This will depend on the wiring in your property and where the outside socket is to be installed.
There are two methods that can be used for fitting an outdoor socket. The first method is fitting the socket to an existing electrical ring inside your property. Alternatively, it could receive its own electrical ring.
The distinction will come down to where the wiring begins. In some cases, a hole will be drilled near where the socket is needed. This can then connect the internal socket via the external socket. Next, a spur can be removed from the socket to power the outside socket.
Sometimes, it is best to run a cable straight from the consumer unit to the external socket for safety reasons. Of course, the cable would need to feed through in a way that keeps it out of harm's way. In some cases, the wire can be run through the walls. If not, it will need to be tacked on to the wall to keep it isolated.
As soon as the wiring is complete, it's time to fix the box to the wall. Then, the sockets can be wired in. Finally, when everything is installed and secure, the electrician will turn the power back on.
Unfortunately, this is not a DIY job. Only a certified electrician should install an outside socket. This is important as electrical work can be very hazardous, so it's important that a professional contractor completes the task.
They may or may not use specific safety equipment such as protective electricity-resistant gloves. Building regulations may need to sign off. Let's look more closely that whether specific approvals will be needed.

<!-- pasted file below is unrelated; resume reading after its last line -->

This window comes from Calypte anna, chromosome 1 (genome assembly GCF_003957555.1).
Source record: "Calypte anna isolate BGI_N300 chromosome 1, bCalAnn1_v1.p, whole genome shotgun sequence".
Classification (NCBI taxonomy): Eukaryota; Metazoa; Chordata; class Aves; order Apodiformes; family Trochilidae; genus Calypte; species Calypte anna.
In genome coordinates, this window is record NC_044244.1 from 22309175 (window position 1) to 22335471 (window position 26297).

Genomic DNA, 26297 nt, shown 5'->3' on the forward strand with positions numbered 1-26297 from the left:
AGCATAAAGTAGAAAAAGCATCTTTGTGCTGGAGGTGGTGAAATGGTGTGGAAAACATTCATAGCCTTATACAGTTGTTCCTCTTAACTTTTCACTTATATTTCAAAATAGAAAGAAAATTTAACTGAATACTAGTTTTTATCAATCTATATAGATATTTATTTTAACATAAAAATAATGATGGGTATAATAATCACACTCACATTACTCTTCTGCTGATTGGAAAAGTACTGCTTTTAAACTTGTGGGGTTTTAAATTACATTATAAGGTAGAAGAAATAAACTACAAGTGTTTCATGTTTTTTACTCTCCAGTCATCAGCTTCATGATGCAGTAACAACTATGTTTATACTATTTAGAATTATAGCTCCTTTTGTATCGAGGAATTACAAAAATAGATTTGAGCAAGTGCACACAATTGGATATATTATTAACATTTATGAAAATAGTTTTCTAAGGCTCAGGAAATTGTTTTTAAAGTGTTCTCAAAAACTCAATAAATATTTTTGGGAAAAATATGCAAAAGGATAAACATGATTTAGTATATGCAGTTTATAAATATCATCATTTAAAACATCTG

In regards to building regulations, any electrical work must follow the rules laid out in BS 7671. Further information can be found via the Planning Portal.
It should be noted that the Planning Portal is specific to England and Wales, so regulations could differ in Northern Ireland and Scotland.
Thankfully, this is not generally considered notifiable work and only under specific circumstances would you need to apply for building regulations approval. In that case, it could cost between £300 and £500.
In terms of planning permission approval, this is generally not required to install an outdoor socket. If you live in a listed building, however, it may be necessary.
If you are unsure, you should contact your local planning authority. Again, Planning Portal provides further information.
Where a planning permission application is needed, it tends to cost £200 to £500. You may be waiting two months or more to receive a response.
You should not install an outdoor socket DIY, and therefore it's important to hire a qualified and experienced electrician.
Ideally, you'll also want to find a contractor with insurance and accreditation. An electrician should have a level 3 qualification such as a Level 3 Diploma.
You can, of course, always ask the contractor/company about qualifications and certifications before hiring them.